AbstractWe examine the effects of different forms of feedback information on the performance of markets that suffer from moral hazard problems due to sequential exchange. As orthodox theory would predict, we find that providing buyers with information about sellers' trading history boosts market performance. More surprisingly, this beneficial effect of incentives for reputation building is considerably enhanced if sellers, too, can observe other sellers' trading history. This suggests that two-sided market transparency is an important ingredient for the design of well-functioning markets that are prone to moral hazard.
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Bibliographic InfoPaper provided by University College London in its series Open Access publications from University College London with number http://discovery.ucl.ac.uk/16578/.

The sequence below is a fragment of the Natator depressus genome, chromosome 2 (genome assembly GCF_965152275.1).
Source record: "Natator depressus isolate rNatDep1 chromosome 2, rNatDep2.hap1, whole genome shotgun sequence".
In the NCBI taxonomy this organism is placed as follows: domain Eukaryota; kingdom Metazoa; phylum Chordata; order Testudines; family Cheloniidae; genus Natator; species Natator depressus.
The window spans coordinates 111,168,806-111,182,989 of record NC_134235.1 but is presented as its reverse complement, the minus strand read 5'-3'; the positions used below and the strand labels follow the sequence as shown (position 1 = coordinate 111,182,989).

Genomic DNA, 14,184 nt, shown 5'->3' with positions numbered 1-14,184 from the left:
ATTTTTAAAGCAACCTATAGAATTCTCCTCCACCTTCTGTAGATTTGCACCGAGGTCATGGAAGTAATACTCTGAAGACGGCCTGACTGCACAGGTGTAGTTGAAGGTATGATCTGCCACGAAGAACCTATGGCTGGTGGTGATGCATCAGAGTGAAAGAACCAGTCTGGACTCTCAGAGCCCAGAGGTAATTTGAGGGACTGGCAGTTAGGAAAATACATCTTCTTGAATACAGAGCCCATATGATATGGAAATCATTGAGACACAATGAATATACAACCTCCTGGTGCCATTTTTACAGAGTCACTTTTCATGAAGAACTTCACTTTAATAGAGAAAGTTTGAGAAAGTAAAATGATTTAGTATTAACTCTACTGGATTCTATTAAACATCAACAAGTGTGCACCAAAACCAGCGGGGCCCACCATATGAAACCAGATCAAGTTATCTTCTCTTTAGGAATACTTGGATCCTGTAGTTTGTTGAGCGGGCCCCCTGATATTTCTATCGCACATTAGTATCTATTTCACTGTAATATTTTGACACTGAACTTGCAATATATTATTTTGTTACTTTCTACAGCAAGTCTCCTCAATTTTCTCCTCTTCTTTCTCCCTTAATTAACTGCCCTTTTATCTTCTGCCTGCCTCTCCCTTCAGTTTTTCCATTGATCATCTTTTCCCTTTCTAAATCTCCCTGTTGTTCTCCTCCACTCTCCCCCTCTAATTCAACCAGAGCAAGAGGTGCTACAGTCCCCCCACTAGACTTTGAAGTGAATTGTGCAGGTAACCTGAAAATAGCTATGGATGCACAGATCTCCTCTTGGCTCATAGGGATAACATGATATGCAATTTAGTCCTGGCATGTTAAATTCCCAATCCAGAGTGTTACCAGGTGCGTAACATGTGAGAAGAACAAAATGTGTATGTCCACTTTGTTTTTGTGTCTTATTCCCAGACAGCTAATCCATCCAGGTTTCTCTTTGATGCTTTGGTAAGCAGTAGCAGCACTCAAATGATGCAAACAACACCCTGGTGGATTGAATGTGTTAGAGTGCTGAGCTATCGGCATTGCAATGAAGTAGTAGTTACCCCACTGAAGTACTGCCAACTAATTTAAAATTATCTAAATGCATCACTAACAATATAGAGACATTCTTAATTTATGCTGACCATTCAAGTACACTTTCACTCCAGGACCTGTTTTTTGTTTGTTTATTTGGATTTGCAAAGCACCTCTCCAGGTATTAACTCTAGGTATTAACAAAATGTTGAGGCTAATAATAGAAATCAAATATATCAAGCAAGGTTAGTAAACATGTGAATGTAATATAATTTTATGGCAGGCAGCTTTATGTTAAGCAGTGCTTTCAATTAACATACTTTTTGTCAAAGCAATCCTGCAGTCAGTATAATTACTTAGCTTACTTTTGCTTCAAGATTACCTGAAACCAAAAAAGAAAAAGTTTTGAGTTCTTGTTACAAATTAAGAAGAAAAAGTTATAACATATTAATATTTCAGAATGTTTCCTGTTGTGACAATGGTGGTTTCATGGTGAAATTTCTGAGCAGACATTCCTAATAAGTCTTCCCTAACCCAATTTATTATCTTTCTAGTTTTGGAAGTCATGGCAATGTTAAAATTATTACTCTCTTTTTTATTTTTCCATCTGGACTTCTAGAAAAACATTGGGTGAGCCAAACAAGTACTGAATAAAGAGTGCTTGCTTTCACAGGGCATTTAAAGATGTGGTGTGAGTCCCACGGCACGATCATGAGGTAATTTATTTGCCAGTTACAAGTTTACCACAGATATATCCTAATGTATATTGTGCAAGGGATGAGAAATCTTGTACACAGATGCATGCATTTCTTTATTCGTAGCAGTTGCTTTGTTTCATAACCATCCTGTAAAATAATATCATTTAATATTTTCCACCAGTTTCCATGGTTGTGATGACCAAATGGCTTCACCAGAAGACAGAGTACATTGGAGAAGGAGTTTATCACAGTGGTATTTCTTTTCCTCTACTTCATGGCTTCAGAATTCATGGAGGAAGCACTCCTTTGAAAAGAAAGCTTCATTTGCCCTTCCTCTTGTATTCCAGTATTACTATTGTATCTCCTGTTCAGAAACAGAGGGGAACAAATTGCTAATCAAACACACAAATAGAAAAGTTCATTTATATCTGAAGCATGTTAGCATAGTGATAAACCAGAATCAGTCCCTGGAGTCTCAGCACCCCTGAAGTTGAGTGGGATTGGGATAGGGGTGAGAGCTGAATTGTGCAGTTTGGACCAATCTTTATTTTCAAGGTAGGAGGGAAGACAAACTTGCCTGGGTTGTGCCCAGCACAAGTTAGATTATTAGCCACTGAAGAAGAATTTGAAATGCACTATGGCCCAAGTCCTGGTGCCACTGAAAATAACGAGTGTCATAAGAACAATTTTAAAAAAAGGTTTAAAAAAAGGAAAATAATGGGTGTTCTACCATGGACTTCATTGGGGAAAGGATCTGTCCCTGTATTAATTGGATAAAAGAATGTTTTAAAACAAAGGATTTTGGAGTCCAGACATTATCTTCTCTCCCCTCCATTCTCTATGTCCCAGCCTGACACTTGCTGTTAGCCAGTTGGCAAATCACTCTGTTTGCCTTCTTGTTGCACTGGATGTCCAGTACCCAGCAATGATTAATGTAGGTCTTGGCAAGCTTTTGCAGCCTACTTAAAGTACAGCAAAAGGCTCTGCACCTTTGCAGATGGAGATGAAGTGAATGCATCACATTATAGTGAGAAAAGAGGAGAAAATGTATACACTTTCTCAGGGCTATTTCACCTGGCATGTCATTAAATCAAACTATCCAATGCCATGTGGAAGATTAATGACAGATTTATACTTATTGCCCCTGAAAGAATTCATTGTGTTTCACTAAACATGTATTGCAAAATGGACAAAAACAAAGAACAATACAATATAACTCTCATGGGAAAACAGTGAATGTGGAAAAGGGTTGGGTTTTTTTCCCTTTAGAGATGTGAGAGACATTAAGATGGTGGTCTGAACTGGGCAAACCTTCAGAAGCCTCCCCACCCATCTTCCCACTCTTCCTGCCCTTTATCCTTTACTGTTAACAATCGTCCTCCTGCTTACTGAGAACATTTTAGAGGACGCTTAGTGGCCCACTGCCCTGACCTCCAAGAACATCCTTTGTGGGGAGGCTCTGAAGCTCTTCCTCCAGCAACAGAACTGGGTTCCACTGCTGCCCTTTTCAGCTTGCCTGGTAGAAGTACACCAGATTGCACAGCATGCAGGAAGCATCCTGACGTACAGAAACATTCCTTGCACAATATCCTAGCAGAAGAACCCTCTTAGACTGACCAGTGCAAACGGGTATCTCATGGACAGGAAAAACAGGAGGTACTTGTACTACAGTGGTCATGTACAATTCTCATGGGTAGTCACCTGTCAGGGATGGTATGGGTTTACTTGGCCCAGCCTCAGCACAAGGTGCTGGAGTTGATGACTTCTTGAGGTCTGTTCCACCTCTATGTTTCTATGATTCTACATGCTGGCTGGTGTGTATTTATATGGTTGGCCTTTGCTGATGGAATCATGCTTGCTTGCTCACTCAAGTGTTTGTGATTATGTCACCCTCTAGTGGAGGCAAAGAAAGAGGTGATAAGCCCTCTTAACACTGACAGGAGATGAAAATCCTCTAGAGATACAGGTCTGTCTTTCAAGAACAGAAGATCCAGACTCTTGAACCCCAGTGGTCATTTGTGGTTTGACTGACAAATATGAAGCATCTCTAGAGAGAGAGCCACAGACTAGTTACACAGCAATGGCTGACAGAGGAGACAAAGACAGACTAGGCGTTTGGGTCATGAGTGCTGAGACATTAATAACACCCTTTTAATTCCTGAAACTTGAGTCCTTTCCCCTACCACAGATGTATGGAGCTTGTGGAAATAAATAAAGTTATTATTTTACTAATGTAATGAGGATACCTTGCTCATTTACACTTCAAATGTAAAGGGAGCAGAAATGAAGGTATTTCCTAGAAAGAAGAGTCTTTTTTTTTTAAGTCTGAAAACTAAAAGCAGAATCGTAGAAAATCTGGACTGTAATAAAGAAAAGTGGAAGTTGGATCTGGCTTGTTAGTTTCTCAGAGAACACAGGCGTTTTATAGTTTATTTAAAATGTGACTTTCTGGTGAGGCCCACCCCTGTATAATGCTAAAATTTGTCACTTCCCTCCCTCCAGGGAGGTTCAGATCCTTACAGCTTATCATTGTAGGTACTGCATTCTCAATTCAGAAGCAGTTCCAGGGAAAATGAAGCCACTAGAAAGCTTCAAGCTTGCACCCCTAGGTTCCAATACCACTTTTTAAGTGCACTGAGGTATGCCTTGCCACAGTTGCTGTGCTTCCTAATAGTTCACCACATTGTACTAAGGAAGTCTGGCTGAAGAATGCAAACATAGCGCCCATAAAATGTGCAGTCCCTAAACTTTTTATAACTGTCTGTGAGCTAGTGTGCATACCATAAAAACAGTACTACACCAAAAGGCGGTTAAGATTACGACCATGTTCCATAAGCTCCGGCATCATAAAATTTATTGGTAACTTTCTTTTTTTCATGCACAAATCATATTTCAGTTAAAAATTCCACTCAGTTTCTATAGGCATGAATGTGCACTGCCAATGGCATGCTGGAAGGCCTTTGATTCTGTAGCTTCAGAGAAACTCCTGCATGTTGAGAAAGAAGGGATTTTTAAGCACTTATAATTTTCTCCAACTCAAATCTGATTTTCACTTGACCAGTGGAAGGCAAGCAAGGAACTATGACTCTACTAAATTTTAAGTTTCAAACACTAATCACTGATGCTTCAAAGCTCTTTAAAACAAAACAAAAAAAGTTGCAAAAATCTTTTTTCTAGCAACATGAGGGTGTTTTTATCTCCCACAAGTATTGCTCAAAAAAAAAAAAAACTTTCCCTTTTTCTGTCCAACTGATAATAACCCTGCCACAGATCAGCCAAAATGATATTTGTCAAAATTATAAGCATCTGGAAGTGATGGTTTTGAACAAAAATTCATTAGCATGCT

Date of creation: Apr 2005
Date of revision:
Publication status: Published in Journal of the European Economic Association (2005-04) v.3, p.322-329
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Web page: http://www.ucl.ac.uk
Other versions of this item:
- C72 - Mathematical and Quantitative Methods - - Game Theory and Bargaining Theory - - - Noncooperative Games
- C91 - Mathematical and Quantitative Methods - - Design of Experiments - - - Laboratory, Individual Behavior
- L14 - Industrial Organization - - Market Structure, Firm Strategy, and Market Performance - - - Transactional Relationships; Contracts and Reputation
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